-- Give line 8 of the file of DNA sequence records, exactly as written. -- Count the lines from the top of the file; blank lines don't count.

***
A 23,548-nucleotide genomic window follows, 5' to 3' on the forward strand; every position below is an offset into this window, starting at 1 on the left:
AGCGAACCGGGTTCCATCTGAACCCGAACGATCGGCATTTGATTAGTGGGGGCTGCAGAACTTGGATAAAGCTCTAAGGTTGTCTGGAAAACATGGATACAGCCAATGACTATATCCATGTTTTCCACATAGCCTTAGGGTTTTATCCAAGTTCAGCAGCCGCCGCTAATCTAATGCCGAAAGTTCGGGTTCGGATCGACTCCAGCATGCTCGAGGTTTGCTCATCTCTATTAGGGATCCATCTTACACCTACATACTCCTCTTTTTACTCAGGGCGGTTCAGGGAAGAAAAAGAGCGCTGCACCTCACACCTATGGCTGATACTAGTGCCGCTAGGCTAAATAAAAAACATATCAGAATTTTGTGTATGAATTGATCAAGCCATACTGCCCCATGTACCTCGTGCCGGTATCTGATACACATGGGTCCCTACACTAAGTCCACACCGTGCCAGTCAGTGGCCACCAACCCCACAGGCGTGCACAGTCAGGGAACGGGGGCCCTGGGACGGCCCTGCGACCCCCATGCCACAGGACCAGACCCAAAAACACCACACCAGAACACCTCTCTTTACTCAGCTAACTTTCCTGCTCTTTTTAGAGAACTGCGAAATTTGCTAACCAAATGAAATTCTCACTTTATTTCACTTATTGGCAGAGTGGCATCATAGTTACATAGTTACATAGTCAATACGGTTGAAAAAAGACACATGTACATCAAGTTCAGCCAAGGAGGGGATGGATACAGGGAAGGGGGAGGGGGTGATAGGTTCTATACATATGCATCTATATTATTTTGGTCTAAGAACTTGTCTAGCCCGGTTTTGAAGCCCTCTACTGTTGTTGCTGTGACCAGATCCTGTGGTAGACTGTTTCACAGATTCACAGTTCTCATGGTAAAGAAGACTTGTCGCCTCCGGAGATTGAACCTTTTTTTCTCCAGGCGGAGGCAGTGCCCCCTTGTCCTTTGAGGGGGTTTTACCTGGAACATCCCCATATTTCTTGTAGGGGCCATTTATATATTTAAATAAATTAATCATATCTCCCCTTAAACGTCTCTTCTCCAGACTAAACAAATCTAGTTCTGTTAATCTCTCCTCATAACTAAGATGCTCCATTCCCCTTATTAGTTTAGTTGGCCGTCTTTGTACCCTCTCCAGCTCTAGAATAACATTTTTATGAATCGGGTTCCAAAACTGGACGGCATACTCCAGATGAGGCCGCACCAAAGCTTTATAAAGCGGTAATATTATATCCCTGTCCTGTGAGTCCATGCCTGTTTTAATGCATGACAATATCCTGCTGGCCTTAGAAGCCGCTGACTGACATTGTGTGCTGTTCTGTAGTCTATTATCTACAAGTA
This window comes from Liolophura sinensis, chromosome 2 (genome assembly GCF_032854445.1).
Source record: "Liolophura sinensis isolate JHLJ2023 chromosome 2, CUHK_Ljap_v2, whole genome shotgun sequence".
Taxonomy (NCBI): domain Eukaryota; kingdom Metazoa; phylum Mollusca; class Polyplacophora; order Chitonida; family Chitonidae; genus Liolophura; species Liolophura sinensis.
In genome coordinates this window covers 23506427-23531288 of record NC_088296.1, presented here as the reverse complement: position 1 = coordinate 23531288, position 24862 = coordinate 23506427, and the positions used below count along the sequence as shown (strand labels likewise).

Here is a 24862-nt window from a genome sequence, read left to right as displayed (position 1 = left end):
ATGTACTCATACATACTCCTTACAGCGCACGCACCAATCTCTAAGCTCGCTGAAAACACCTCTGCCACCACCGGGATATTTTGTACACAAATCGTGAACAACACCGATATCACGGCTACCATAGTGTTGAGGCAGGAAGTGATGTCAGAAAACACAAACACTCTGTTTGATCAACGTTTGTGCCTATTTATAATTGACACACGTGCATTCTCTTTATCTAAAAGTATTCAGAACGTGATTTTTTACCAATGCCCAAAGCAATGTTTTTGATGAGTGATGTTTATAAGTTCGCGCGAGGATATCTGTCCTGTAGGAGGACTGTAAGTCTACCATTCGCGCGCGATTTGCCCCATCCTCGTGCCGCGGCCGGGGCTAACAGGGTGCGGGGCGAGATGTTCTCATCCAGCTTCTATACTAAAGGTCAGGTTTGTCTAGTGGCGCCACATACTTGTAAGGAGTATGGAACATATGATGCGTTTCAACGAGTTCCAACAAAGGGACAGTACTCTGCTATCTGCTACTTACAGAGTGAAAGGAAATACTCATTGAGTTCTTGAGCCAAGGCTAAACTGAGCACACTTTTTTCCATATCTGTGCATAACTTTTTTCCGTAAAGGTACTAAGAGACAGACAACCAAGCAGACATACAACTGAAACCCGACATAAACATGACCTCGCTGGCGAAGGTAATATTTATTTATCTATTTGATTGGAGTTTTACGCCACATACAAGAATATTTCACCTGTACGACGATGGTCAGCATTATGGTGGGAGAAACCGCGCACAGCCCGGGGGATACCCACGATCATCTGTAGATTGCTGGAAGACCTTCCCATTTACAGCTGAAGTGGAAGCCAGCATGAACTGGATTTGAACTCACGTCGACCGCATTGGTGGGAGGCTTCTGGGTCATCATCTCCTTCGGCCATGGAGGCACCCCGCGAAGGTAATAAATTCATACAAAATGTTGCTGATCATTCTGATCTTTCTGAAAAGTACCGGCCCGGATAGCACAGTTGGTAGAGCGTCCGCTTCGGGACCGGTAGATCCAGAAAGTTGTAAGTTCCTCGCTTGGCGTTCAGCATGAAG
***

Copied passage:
ATGTACTCATACATACTCCTTACAGCGCACGCACCAATCTCTAAGCTCGCTGAAAACACCTCTGCCACCACCGGGATATTTTGTACACAAATCGTGAACAACACCGATATCACGGCTACCATAGTGTTGAGGCAGGAAGTGATGTCAGAAAACACAAACACTCTGTTTGATCAACGTTTGTGCCTATTTATAATTGACACACGTGCATTCTCTTTATCTAAAAGTATTCAGAACGTGATTTTTTACCAATGCCCAAAGCAATGTTTTTGATGAGTGATGTTTATAAGTTCGCGCGAGGATATCTGTCCTGTAGGAGGACTGTAAGTCTACCATTCGCGCGCGATTTGCCCCATCCTCGTGCCGCGGCCGGGGCTAACAGGGTGCGGGGCGAGATGTTCTCATCCAGCTTCTATACTAAAGGTCAGGTTTGTCTAGTGGCGCCACATACTTGTAAGGAGTATGGAACATATGATGCGTTTCAACGAGTTCCAACAAAGGGACAGTACTCTGCTATCTGCTACTTACAGAGTGAAAGGAAATACTCATTGAGTTCTTGAGCCAAGGCTAAACTGAGCACACTTTTTTCCATATCTGTGCATAACTTTTTTCCGTAAAGGTACTAAGAGACAGACAACCAAGCAGACATACAACTGAAACCCGACATAAACATGACCTCGCTGGCGAAGGTAATATTTATTTATCTATTTGATTGGAGTTTTACGCCACATACAAGAATATTTCACCTGTACGACGATGGTCAGCATTATGGTGGGAGAAACCGCGCACAGCCCGGGGGATACCCACGATCATCTGTAGATTGCTGGAAGACCTTCCCATTTACAGCTGAAGTGGAAGCCAGCATGAACTGGATTTGAACTCACGTCGACCGCATTGGTGGGAGGCTTCTGGGTCATCATCTCCTTCGGCCATGGAGGCACCCCGCGAAGGTAATAAATTCATACAAAATGTTGCTGATCATTCTGATCTTTCTGAAAAGTACCGGCCCGGATAGCACAGTTGGTAGAGCGTCCGCTTCGGGACCGGTAGATCCAGAAAGTTGTAAGTTCCTCGCTTGGCGTTCAGCATGAAG